In 1960 Chetkov returned to Leningrad to enroll in art school again. However it became a torturous process. His style was too forthright, too developed: “It is always tough to teach someone who is already educated. It is better and easier to take students from high school, to shape them the way they want. Teaching me demanded an effort: maybe I would need extra work, special studies. They didn’t know what kind of person I was either. What if he is stubborn? There’s no place for him here.”
In another moment of sheer serendipity – which also shows Chetkov’s incredible ability to live in the moment, and to see its potential – he met the Director of Admission from the Stroganov University of Arts. Director Voloshin took one look at Chetkov’s work and told him to come to Moscow. After passing his entrance exams with flying colors, Chetkov entered the textiles department before later transferring to ceramics and glass. This was a very happy time in Chetkov’s life. He said, “I studied and felt completely at home, I was friends with professors. I got excellent grades. I went to museums with my professors. We used to talk about art and creativity.”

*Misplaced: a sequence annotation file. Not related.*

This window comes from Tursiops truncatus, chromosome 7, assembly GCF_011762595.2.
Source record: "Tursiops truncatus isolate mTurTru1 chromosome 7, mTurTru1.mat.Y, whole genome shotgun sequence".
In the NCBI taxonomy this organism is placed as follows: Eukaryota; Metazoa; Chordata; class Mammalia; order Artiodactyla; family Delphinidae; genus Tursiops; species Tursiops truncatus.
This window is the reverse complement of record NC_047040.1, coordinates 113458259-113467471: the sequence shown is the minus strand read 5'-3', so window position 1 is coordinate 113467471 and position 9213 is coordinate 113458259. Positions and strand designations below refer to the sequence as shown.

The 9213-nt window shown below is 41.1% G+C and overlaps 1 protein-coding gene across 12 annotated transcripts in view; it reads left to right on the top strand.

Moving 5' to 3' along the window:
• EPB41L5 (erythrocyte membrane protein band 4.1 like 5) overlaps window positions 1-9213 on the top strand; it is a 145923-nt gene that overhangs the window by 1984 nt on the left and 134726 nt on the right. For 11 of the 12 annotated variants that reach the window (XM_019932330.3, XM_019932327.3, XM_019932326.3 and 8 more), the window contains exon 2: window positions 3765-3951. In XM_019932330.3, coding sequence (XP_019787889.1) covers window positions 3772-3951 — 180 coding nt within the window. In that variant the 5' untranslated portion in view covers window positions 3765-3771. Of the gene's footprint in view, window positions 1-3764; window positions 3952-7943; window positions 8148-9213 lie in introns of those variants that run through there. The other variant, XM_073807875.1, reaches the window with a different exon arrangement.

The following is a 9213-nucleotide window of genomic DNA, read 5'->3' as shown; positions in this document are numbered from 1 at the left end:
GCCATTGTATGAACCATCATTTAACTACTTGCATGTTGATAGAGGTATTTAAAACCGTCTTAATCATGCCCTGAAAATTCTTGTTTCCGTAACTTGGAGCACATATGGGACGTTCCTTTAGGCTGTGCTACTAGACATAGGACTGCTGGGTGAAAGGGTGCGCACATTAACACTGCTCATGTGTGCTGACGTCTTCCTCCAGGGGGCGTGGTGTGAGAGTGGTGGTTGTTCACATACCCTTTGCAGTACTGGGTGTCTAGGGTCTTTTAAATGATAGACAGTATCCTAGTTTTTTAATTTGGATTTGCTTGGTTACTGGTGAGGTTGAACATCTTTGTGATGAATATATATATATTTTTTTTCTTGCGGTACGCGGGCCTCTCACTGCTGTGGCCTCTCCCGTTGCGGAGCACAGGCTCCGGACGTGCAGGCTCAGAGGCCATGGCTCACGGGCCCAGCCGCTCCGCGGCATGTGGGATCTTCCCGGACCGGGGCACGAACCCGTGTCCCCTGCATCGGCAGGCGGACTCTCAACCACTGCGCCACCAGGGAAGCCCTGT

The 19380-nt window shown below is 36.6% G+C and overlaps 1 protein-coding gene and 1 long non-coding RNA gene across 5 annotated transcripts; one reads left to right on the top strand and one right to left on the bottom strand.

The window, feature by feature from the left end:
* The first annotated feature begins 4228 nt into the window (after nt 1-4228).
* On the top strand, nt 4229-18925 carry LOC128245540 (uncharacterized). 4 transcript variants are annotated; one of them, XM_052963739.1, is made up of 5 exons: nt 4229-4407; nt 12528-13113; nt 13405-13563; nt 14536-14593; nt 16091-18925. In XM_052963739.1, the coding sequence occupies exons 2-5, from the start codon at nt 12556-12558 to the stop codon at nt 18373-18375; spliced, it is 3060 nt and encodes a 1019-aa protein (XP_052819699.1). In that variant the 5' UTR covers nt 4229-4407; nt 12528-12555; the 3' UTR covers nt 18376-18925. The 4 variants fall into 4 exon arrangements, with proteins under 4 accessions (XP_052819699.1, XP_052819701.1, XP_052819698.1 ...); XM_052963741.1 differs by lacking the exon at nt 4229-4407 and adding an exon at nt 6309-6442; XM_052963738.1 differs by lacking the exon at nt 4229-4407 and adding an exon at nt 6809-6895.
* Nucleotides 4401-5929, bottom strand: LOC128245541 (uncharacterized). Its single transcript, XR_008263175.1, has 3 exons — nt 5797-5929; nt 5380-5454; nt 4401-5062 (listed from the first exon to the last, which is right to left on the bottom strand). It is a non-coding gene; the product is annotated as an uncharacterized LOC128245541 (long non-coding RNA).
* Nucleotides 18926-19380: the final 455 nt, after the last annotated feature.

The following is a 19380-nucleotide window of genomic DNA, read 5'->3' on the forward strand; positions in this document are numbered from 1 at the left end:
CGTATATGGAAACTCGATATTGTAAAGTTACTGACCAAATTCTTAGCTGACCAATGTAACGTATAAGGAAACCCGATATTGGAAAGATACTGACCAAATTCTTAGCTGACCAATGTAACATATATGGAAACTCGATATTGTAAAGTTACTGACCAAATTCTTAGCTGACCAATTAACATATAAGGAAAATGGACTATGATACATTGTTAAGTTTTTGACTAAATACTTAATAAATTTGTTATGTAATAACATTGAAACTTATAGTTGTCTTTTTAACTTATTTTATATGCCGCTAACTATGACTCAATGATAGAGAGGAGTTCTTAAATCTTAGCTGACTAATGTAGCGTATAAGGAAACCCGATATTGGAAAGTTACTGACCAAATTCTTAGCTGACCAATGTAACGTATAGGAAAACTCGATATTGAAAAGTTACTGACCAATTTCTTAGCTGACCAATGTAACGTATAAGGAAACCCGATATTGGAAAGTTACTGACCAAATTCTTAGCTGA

The head of the department was Vladimir Vasilyev, an avant garde artist who had achieved some prominence in the 1920s. While under his protection Chetkov gained excellent grades. However in his last year Vasilyev died and was replaced by a zealous Communist Party member, Seleznev. “A couple of times after Seleznev’s appointment I noticed a student standing behind a column and scribbling something in her notepad while I was discussing art and, in unflattering terms, Socialist Realism.”
After surviving the Gulag, World War II and a near-fatal disease, something as minor as the disapproval of the Communist Party barely checked Chetkov’s stride. He continued to discuss western art movements, to paint as he wished and develop as an artist without reference to ideology. But the party increased his efforts against him and the writing was on the wall. Seleznev was trying to get approval from the university board to have all of Chetkov’s excellent grades removed and downgraded to fails, thus in a stroke removing him from the university and rendering his years of study null and void. Fortuitously the head of another department pulled some strings and got him transferred to Mukhina School of Arts in Leningrad to finish his last year. Chetkov left without looking back.
Even here it was touch and go; harried by the Communist Party, he barely scraped by: “At the autumn exhibition, my works were painted over; my paintings and drawings were marked with a mere 3 (C). However, I was allowed to uphold my diploma, even though my fellow communist students were clearly not happy about it.” The final comment on his five years of work was, “he is not an artist but a good craftsman.”
Courtesy Kenneth Pushkin: 'Boris Chetkov in his own Words'.
Additional research: Hermione Crawford